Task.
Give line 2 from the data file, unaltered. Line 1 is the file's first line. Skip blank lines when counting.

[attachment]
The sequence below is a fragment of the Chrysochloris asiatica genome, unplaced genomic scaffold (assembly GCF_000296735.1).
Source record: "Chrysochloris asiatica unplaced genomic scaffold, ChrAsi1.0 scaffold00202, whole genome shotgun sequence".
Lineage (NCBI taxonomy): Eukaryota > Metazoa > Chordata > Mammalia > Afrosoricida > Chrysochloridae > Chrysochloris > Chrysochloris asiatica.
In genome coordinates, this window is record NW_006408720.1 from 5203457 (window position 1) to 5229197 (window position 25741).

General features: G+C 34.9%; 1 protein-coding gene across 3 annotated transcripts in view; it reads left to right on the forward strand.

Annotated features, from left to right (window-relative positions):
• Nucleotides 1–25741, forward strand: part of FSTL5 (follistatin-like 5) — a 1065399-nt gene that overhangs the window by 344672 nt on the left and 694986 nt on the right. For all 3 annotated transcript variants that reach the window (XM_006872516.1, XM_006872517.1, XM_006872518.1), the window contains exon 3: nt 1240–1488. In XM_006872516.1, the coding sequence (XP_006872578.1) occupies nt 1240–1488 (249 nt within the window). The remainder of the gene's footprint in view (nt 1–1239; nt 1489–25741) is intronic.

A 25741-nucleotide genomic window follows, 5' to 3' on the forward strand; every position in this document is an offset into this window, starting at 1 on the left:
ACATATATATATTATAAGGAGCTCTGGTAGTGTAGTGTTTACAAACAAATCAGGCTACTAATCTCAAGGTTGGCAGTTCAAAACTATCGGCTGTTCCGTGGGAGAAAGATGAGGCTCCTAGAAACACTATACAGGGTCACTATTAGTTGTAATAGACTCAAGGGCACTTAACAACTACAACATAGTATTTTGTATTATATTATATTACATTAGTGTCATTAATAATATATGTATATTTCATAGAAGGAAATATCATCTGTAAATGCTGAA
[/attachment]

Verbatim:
Source record: "Chrysochloris asiatica unplaced genomic scaffold, ChrAsi1.0 scaffold00202, whole genome shotgun sequence".